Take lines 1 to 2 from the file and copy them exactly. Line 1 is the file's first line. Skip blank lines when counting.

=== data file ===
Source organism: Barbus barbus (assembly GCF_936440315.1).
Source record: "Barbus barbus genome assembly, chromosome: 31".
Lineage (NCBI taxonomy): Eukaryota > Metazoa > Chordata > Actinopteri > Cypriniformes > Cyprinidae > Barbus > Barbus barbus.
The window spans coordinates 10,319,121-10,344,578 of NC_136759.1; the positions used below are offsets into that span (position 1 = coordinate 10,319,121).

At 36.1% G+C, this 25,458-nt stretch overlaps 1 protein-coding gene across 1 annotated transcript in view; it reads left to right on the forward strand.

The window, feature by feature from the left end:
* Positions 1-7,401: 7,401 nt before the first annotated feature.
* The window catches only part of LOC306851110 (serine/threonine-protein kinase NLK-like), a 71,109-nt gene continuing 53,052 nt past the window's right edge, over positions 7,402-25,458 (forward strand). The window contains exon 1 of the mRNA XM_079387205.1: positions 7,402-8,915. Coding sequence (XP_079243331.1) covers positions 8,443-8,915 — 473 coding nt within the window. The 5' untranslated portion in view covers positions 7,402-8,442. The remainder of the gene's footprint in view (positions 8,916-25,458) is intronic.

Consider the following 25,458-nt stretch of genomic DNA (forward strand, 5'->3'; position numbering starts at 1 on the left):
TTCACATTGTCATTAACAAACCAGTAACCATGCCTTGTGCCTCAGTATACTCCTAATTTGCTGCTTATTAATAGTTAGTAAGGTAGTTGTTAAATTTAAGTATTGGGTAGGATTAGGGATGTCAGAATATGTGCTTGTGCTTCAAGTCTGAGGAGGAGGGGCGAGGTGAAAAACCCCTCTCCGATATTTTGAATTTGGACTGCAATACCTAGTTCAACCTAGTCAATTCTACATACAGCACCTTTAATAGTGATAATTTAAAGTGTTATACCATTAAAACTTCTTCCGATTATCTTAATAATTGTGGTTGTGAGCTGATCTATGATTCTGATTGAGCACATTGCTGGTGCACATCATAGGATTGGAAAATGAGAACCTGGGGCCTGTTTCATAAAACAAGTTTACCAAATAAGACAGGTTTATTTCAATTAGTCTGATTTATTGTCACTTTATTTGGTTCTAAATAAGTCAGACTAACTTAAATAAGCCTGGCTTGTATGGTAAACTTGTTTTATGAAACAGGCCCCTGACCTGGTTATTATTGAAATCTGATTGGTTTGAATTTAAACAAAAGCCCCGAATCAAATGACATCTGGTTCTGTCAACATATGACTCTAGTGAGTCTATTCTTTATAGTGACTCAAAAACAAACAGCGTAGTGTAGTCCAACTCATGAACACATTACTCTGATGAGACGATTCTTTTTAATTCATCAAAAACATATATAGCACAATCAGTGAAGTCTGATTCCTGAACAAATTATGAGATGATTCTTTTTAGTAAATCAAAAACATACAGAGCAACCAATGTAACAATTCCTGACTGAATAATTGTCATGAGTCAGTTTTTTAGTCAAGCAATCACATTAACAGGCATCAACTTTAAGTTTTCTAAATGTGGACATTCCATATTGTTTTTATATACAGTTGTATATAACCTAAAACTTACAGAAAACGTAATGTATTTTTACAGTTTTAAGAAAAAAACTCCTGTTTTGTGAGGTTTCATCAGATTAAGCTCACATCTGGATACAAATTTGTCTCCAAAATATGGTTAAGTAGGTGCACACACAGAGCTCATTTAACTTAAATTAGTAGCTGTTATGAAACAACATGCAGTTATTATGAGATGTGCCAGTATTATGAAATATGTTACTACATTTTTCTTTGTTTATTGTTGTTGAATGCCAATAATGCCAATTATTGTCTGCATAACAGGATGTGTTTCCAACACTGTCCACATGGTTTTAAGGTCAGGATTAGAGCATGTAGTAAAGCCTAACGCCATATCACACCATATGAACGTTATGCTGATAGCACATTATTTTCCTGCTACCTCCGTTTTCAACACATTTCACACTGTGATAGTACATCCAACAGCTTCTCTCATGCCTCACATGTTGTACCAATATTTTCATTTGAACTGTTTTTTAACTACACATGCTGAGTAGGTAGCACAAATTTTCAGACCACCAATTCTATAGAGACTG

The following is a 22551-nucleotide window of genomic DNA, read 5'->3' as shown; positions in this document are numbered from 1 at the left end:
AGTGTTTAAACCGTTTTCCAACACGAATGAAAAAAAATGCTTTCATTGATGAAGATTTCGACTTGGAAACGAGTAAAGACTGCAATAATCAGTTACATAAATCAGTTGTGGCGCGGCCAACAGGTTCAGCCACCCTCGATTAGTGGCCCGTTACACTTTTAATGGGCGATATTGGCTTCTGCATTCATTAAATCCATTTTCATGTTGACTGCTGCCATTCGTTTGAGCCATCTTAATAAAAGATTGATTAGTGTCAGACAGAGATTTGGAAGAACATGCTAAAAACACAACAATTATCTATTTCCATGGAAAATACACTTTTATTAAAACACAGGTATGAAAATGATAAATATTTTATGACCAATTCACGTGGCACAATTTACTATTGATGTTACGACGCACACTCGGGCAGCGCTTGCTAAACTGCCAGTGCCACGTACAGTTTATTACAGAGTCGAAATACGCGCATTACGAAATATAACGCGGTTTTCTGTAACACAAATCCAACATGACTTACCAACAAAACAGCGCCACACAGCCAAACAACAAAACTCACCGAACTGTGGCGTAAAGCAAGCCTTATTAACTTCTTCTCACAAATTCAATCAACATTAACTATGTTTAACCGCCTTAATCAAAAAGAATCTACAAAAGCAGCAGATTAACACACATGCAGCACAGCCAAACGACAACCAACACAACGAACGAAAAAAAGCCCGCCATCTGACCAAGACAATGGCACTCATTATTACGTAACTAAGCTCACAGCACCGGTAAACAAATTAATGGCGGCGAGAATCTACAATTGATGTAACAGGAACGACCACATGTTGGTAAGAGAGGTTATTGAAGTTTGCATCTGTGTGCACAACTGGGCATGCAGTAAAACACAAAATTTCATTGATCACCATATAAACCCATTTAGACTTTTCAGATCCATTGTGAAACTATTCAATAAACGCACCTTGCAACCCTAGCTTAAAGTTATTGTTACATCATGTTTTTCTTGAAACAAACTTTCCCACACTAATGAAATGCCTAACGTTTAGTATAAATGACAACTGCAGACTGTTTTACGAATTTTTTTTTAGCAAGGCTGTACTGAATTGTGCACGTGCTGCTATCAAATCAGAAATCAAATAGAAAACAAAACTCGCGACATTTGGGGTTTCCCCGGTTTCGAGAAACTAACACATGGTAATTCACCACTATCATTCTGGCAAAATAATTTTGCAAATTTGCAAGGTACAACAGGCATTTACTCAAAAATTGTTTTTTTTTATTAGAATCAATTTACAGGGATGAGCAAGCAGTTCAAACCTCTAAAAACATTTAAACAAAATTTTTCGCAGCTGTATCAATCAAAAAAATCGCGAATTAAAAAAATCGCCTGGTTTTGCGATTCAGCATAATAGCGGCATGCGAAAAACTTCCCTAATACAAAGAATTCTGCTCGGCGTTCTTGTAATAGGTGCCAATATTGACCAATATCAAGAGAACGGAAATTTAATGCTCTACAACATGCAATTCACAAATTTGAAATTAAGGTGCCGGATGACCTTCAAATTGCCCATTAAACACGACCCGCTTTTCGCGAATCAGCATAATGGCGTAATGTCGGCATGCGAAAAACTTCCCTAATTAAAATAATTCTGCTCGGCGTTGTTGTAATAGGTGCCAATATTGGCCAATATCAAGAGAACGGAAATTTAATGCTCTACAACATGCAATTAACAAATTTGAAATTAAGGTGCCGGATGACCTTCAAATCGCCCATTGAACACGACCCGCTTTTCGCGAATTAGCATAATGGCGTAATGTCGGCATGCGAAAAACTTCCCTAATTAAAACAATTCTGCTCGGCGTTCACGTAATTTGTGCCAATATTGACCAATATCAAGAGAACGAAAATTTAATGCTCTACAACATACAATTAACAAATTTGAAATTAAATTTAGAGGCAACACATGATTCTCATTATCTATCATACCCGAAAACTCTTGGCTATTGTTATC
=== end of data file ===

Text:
Source organism: Barbus barbus (assembly GCF_936440315.1).
Source record: "Barbus barbus genome assembly, chromosome: 31".